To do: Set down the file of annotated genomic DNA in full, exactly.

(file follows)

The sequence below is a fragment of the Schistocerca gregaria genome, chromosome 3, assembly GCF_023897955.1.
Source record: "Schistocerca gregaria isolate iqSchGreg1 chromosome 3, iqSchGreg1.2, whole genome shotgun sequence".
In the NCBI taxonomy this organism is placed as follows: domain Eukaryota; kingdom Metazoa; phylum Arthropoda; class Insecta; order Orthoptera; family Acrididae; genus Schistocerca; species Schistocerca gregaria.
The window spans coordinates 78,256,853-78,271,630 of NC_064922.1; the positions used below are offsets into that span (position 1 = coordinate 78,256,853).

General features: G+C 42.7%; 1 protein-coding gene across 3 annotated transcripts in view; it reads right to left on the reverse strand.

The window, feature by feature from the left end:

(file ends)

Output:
The sequence below is a fragment of the Schistocerca gregaria genome, chromosome 3, assembly GCF_023897955.1.
Source record: "Schistocerca gregaria isolate iqSchGreg1 chromosome 3, iqSchGreg1.2, whole genome shotgun sequence".
In the NCBI taxonomy this organism is placed as follows: domain Eukaryota; kingdom Metazoa; phylum Arthropoda; class Insecta; order Orthoptera; family Acrididae; genus Schistocerca; species Schistocerca gregaria.
The window spans coordinates 78,256,853-78,271,630 of NC_064922.1; the positions used below are offsets into that span (position 1 = coordinate 78,256,853).

General features: G+C 42.7%; 1 protein-coding gene across 3 annotated transcripts in view; it reads right to left on the reverse strand.

The window, feature by feature from the left end: